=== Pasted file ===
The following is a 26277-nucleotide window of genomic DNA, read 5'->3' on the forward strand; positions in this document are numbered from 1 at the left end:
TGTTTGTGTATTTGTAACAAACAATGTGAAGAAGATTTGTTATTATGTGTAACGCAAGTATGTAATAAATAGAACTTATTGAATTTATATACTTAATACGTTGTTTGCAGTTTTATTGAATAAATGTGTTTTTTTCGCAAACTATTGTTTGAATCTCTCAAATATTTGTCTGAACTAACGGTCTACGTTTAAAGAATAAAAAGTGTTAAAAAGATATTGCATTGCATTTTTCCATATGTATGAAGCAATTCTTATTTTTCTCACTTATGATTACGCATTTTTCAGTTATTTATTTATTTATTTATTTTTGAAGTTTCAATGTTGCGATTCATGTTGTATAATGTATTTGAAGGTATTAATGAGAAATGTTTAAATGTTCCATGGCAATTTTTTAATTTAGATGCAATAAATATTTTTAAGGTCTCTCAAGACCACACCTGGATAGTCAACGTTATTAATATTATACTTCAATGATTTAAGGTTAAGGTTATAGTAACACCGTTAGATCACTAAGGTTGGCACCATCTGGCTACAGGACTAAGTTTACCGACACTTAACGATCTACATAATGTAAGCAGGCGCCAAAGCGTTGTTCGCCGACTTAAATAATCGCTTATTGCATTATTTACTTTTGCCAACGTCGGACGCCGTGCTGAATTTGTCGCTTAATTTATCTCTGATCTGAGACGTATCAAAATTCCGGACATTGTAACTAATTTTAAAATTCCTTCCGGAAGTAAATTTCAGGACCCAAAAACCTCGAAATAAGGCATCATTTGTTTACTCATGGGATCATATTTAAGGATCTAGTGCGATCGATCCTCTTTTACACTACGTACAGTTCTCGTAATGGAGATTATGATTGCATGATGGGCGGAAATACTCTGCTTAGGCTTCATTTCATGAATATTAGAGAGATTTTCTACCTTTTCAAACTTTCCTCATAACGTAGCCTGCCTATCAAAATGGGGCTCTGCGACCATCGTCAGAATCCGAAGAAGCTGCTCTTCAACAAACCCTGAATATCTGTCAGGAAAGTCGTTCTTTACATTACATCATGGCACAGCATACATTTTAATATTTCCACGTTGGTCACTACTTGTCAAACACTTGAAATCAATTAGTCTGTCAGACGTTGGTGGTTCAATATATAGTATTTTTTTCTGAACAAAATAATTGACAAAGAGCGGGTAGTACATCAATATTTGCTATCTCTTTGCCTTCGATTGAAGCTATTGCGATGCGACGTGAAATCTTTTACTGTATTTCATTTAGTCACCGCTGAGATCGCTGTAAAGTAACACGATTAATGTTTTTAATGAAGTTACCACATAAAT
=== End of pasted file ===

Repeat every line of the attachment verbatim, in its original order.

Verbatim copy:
The following is a 26277-nucleotide window of genomic DNA, read 5'->3' on the forward strand; positions in this document are numbered from 1 at the left end:
TGTTTGTGTATTTGTAACAAACAATGTGAAGAAGATTTGTTATTATGTGTAACGCAAGTATGTAATAAATAGAACTTATTGAATTTATATACTTAATACGTTGTTTGCAGTTTTATTGAATAAATGTGTTTTTTTCGCAAACTATTGTTTGAATCTCTCAAATATTTGTCTGAACTAACGGTCTACGTTTAAAGAATAAAAAGTGTTAAAAAGATATTGCATTGCATTTTTCCATATGTATGAAGCAATTCTTATTTTTCTCACTTATGATTACGCATTTTTCAGTTATTTATTTATTTATTTATTTTTGAAGTTTCAATGTTGCGATTCATGTTGTATAATGTATTTGAAGGTATTAATGAGAAATGTTTAAATGTTCCATGGCAATTTTTTAATTTAGATGCAATAAATATTTTTAAGGTCTCTCAAGACCACACCTGGATAGTCAACGTTATTAATATTATACTTCAATGATTTAAGGTTAAGGTTATAGTAACACCGTTAGATCACTAAGGTTGGCACCATCTGGCTACAGGACTAAGTTTACCGACACTTAACGATCTACATAATGTAAGCAGGCGCCAAAGCGTTGTTCGCCGACTTAAATAATCGCTTATTGCATTATTTACTTTTGCCAACGTCGGACGCCGTGCTGAATTTGTCGCTTAATTTATCTCTGATCTGAGACGTATCAAAATTCCGGACATTGTAACTAATTTTAAAATTCCTTCCGGAAGTAAATTTCAGGACCCAAAAACCTCGAAATAAGGCATCATTTGTTTACTCATGGGATCATATTTAAGGATCTAGTGCGATCGATCCTCTTTTACACTACGTACAGTTCTCGTAATGGAGATTATGATTGCATGATGGGCGGAAATACTCTGCTTAGGCTTCATTTCATGAATATTAGAGAGATTTTCTACCTTTTCAAACTTTCCTCATAACGTAGCCTGCCTATCAAAATGGGGCTCTGCGACCATCGTCAGAATCCGAAGAAGCTGCTCTTCAACAAACCCTGAATATCTGTCAGGAAAGTCGTTCTTTACATTACATCATGGCACAGCATACATTTTAATATTTCCACGTTGGTCACTACTTGTCAAACACTTGAAATCAATTAGTCTGTCAGACGTTGGTGGTTCAATATATAGTATTTTTTTCTGAACAAAATAATTGACAAAGAGCGGGTAGTACATCAATATTTGCTATCTCTTTGCCTTCGATTGAAGCTATTGCGATGCGACGTGAAATCTTTTACTGTATTTCATTTAGTCACCGCTGAGATCGCTGTAAAGTAACACGATTAATGTTTTTAATGAAGTTACCACATAAAT